OTTO FREDERICK NOLDE
“[Churches] must cultivate in our people the moral restraints which will keep military strength under control and indicate the direction to be followed in order that strength may contribute to peace.”
OTTO FREDERICK NOLDE
Otto Frederick Nolde was a pioneer for human rights. Nolde was an influential activist, and he even helped draft the freedom of religion section for the United Nation’s (UN) Universal Declaration on Human Rights. Nolde was also a professor for Christian Education and a Dean for the Graduate School at Lutheran Theological Seminary.
The Lutheran World Federation (LWF) was one of thousands of organizations that worked with the UN from its formative stages. In the 1940s, the UN formed the Universal Declaration of Human Rights. Nolde was one of the members that worked with LWF and partnered with others in the UN to draft the Declaration. Along with Eleanor Roosevelt, Nolde collaborated in drafting Article 18 regarding the right to freedom of thought, conscience, and religion. The Declaration emphasizes that all human beings are born with free and equal rights.
Nolde was one of the leading nongovernmental voices in human rights. Nolde boldly lobbied for ecumenical (Christian church) goals at the UN. Nolde was a leader of the World Council of Churches (WCC), another organization that was founded to unify the church and Christian resources. Through the WCC, Nolde advocated for drafting a declaration of human rights and creation of a human rights commission.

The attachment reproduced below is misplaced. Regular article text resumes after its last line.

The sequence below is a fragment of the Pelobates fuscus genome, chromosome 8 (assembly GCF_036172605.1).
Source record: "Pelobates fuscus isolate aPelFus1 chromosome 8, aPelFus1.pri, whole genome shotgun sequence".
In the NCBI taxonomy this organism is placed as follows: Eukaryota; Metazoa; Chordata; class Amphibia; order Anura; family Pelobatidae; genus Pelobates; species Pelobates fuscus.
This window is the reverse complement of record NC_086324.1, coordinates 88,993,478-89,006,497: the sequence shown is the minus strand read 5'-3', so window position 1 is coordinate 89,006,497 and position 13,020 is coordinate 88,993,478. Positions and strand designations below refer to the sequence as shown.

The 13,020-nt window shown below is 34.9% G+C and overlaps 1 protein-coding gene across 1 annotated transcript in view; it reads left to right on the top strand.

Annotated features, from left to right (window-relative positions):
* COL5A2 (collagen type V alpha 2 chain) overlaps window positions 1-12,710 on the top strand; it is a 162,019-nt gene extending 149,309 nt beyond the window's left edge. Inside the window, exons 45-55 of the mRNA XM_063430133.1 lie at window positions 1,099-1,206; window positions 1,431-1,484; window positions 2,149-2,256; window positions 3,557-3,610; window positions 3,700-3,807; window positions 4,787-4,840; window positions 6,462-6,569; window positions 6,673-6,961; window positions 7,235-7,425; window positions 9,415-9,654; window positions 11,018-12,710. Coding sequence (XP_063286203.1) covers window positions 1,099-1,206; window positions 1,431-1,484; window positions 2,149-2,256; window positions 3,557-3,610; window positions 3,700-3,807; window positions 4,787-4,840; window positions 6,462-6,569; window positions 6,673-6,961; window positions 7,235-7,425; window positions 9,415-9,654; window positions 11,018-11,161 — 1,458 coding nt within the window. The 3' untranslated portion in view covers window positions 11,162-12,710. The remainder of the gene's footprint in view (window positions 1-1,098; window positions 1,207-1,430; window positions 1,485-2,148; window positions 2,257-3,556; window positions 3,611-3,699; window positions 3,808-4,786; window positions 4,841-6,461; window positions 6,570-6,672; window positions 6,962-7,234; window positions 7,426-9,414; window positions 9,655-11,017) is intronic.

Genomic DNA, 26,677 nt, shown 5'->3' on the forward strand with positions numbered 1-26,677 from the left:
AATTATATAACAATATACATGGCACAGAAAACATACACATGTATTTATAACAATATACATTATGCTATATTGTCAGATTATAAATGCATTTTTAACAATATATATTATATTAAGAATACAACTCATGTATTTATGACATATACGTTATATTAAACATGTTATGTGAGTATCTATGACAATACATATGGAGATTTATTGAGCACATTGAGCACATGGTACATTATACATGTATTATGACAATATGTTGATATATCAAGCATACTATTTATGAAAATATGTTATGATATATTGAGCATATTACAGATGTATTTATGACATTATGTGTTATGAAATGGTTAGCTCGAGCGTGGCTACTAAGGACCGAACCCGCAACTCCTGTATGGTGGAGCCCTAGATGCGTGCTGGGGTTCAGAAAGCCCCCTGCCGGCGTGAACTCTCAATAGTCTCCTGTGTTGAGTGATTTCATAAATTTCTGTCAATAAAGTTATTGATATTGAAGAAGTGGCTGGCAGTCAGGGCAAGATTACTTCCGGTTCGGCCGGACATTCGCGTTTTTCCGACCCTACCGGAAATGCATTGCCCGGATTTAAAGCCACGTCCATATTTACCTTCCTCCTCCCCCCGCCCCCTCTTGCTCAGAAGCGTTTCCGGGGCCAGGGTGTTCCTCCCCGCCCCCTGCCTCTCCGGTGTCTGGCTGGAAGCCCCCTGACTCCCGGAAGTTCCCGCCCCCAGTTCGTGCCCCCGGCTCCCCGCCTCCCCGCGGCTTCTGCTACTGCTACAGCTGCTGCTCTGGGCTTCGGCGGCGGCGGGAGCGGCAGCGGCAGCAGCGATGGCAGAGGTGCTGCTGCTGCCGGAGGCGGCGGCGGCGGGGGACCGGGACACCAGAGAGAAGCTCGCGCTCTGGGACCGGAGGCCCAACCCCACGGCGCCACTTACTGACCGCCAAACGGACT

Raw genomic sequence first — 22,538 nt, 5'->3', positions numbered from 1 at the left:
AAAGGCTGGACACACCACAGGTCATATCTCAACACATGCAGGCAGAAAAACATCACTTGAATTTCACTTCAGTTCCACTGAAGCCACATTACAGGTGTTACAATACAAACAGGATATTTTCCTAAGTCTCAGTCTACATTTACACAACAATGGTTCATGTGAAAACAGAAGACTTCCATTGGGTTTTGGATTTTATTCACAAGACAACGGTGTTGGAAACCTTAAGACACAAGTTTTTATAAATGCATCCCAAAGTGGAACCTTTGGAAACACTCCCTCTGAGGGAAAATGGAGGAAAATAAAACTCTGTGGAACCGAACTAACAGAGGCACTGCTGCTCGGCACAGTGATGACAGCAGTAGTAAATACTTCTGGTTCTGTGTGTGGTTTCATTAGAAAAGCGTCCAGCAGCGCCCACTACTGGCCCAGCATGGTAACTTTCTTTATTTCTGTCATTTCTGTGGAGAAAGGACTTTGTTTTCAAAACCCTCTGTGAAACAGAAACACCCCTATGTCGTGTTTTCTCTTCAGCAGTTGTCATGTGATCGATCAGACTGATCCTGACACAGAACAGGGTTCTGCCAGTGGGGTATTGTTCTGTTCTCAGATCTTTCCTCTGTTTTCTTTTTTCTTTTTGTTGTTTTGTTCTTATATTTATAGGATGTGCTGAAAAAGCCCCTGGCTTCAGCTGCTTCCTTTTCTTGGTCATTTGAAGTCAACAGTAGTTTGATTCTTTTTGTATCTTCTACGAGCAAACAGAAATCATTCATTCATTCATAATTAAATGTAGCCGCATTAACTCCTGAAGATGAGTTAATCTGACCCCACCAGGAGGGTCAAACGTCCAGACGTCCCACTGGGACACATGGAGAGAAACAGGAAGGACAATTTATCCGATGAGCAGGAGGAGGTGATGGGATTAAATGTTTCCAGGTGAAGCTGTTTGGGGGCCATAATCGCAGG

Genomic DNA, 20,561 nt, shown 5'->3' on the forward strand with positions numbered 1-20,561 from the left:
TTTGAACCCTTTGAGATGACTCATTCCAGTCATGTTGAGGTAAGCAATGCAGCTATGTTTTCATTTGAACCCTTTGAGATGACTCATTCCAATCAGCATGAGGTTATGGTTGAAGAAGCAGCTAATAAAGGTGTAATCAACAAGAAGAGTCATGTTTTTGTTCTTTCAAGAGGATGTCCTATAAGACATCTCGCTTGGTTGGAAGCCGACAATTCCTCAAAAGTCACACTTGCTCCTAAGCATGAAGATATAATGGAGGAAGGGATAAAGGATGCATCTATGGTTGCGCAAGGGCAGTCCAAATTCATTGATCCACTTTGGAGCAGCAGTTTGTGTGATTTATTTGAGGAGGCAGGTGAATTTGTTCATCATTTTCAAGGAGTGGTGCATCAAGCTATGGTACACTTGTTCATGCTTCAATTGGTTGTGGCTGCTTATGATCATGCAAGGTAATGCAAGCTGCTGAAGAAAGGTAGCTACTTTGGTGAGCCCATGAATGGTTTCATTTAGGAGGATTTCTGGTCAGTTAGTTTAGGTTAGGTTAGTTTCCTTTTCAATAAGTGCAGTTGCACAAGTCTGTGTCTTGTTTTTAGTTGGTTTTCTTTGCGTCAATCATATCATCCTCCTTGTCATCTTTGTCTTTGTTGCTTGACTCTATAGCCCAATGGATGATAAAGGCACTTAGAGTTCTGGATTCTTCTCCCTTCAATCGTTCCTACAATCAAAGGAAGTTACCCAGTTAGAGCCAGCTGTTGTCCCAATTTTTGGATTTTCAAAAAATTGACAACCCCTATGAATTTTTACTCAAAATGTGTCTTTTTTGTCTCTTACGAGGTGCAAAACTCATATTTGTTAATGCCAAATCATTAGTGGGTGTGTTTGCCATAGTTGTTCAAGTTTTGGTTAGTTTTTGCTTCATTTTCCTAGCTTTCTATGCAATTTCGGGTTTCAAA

CENTERED ON CHRIST
Nolde pursued peace throughout his life because of his Christian faith. He once stated, “[Churches] must cultivate in our people the moral restraints which will keep military strength under control and indicate the direction to be followed in order that strength may contribute to peace.”
Article 18 of the Declaration of Human Rights, which Nolde helped draft, states, “Everyone has the right to freedom of thought, conscience and religion; this right includes freedom to change his religion or belief, and freedom, either alone or in community with others and in public or private, to manifest his religion or belief in teaching, practice, worship and observance.”
Nolde's faith motivated him to fight for basic human rights for all people. He sought peace and unity in his life and fought for others to experience it as well.
Nolde and Eleanor Roosevelt
Eleanor Roosevelt sought counsel from Otto Frederick Nolde Photo: Lutheran Archives Center at Philadelphia
Nolde and JFK
President John F. Kennedy visits with delegates from the World Council of Churches (WCC) and the National Council of the Churches of Christ in the U.S.A.